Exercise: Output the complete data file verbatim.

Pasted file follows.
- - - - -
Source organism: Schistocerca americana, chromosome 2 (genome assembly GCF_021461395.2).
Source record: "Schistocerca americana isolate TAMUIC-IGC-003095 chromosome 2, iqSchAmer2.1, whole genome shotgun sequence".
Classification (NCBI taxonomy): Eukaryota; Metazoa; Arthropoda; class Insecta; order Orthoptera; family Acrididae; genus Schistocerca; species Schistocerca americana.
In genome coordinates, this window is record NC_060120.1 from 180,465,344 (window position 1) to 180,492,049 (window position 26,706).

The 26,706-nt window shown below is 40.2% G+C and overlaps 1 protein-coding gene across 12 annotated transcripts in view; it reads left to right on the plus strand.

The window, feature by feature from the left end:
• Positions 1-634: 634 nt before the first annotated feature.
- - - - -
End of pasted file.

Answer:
Source organism: Schistocerca americana, chromosome 2 (genome assembly GCF_021461395.2).
Source record: "Schistocerca americana isolate TAMUIC-IGC-003095 chromosome 2, iqSchAmer2.1, whole genome shotgun sequence".
Classification (NCBI taxonomy): Eukaryota; Metazoa; Arthropoda; class Insecta; order Orthoptera; family Acrididae; genus Schistocerca; species Schistocerca americana.
In genome coordinates, this window is record NC_060120.1 from 180,465,344 (window position 1) to 180,492,049 (window position 26,706).

The 26,706-nt window shown below is 40.2% G+C and overlaps 1 protein-coding gene across 12 annotated transcripts in view; it reads left to right on the plus strand.

The window, feature by feature from the left end:
• Positions 1-634: 634 nt before the first annotated feature.